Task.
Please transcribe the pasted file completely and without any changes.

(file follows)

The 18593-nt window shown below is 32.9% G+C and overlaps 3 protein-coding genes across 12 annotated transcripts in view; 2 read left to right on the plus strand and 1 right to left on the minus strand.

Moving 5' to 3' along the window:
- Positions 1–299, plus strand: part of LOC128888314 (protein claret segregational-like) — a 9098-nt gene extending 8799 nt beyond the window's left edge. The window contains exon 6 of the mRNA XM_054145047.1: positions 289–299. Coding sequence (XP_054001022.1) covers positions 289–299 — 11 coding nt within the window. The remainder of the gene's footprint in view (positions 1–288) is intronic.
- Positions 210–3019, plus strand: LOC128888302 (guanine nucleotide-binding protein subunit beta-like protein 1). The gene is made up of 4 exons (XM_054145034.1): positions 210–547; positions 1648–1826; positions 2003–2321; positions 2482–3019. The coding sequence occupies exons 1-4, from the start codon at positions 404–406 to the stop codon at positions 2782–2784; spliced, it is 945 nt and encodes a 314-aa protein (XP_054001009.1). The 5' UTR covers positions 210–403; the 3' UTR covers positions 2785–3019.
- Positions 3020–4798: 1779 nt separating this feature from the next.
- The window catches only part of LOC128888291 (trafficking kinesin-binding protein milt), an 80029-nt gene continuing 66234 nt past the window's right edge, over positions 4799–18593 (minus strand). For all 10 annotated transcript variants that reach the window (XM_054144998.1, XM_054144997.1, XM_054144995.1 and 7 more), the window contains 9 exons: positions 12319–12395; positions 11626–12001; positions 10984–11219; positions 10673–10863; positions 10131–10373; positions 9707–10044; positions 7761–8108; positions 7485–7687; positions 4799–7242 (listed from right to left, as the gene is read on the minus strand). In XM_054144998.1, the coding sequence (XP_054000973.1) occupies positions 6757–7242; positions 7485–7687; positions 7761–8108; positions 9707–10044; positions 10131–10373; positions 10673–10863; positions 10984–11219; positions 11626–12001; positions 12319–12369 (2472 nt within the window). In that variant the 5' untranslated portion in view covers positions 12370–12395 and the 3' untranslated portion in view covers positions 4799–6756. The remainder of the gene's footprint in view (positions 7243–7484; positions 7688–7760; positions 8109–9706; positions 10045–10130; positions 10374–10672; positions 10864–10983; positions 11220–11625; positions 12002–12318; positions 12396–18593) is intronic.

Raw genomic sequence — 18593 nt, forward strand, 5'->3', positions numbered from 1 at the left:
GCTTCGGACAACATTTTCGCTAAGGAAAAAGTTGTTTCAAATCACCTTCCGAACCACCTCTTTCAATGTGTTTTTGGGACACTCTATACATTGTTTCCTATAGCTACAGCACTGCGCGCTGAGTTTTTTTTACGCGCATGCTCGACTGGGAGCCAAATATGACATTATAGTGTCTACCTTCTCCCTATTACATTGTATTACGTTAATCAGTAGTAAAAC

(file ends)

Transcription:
The 18593-nt window shown below is 32.9% G+C and overlaps 3 protein-coding genes across 12 annotated transcripts in view; 2 read left to right on the plus strand and 1 right to left on the minus strand.

Moving 5' to 3' along the window:
- Positions 1–299, plus strand: part of LOC128888314 (protein claret segregational-like) — a 9098-nt gene extending 8799 nt beyond the window's left edge. The window contains exon 6 of the mRNA XM_054145047.1: positions 289–299. Coding sequence (XP_054001022.1) covers positions 289–299 — 11 coding nt within the window. The remainder of the gene's footprint in view (positions 1–288) is intronic.
- Positions 210–3019, plus strand: LOC128888302 (guanine nucleotide-binding protein subunit beta-like protein 1). The gene is made up of 4 exons (XM_054145034.1): positions 210–547; positions 1648–1826; positions 2003–2321; positions 2482–3019. The coding sequence occupies exons 1-4, from the start codon at positions 404–406 to the stop codon at positions 2782–2784; spliced, it is 945 nt and encodes a 314-aa protein (XP_054001009.1). The 5' UTR covers positions 210–403; the 3' UTR covers positions 2785–3019.
- Positions 3020–4798: 1779 nt separating this feature from the next.
- The window catches only part of LOC128888291 (trafficking kinesin-binding protein milt), an 80029-nt gene continuing 66234 nt past the window's right edge, over positions 4799–18593 (minus strand). For all 10 annotated transcript variants that reach the window (XM_054144998.1, XM_054144997.1, XM_054144995.1 and 7 more), the window contains 9 exons: positions 12319–12395; positions 11626–12001; positions 10984–11219; positions 10673–10863; positions 10131–10373; positions 9707–10044; positions 7761–8108; positions 7485–7687; positions 4799–7242 (listed from right to left, as the gene is read on the minus strand). In XM_054144998.1, the coding sequence (XP_054000973.1) occupies positions 6757–7242; positions 7485–7687; positions 7761–8108; positions 9707–10044; positions 10131–10373; positions 10673–10863; positions 10984–11219; positions 11626–12001; positions 12319–12369 (2472 nt within the window). In that variant the 5' untranslated portion in view covers positions 12370–12395 and the 3' untranslated portion in view covers positions 4799–6756. The remainder of the gene's footprint in view (positions 7243–7484; positions 7688–7760; positions 8109–9706; positions 10045–10130; positions 10374–10672; positions 10864–10983; positions 11220–11625; positions 12002–12318; positions 12396–18593) is intronic.

Raw genomic sequence — 18593 nt, forward strand, 5'->3', positions numbered from 1 at the left:
GCTTCGGACAACATTTTCGCTAAGGAAAAAGTTGTTTCAAATCACCTTCCGAACCACCTCTTTCAATGTGTTTTTGGGACACTCTATACATTGTTTCCTATAGCTACAGCACTGCGCGCTGAGTTTTTTTTACGCGCATGCTCGACTGGGAGCCAAATATGACATTATAGTGTCTACCTTCTCCCTATTACATTGTATTACGTTAATCAGTAGTAAAAC